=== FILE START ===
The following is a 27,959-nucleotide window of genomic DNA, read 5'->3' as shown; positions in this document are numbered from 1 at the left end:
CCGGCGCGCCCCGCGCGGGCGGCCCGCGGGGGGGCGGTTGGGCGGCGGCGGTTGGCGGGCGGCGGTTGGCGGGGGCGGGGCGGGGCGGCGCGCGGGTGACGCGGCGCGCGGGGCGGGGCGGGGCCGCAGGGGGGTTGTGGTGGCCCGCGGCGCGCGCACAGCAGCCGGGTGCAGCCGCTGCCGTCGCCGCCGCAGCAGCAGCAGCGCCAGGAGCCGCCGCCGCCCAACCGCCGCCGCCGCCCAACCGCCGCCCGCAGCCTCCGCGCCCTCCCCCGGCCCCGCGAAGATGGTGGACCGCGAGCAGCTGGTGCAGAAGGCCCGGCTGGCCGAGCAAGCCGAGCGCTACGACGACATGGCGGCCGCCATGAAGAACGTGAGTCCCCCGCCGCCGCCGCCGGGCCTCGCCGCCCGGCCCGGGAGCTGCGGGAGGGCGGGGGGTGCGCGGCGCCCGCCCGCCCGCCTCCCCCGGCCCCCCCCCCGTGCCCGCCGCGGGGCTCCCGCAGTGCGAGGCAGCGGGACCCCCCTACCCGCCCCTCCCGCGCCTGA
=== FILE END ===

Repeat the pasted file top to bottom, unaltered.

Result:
The following is a 27,959-nucleotide window of genomic DNA, read 5'->3' as shown; positions in this document are numbered from 1 at the left end:
CCGGCGCGCCCCGCGCGGGCGGCCCGCGGGGGGGCGGTTGGGCGGCGGCGGTTGGCGGGCGGCGGTTGGCGGGGGCGGGGCGGGGCGGCGCGCGGGTGACGCGGCGCGCGGGGCGGGGCGGGGCCGCAGGGGGGTTGTGGTGGCCCGCGGCGCGCGCACAGCAGCCGGGTGCAGCCGCTGCCGTCGCCGCCGCAGCAGCAGCAGCGCCAGGAGCCGCCGCCGCCCAACCGCCGCCGCCGCCCAACCGCCGCCCGCAGCCTCCGCGCCCTCCCCCGGCCCCGCGAAGATGGTGGACCGCGAGCAGCTGGTGCAGAAGGCCCGGCTGGCCGAGCAAGCCGAGCGCTACGACGACATGGCGGCCGCCATGAAGAACGTGAGTCCCCCGCCGCCGCCGCCGGGCCTCGCCGCCCGGCCCGGGAGCTGCGGGAGGGCGGGGGGTGCGCGGCGCCCGCCCGCCCGCCTCCCCCGGCCCCCCCCCCGTGCCCGCCGCGGGGCTCCCGCAGTGCGAGGCAGCGGGACCCCCCTACCCGCCCCTCCCGCGCCTGA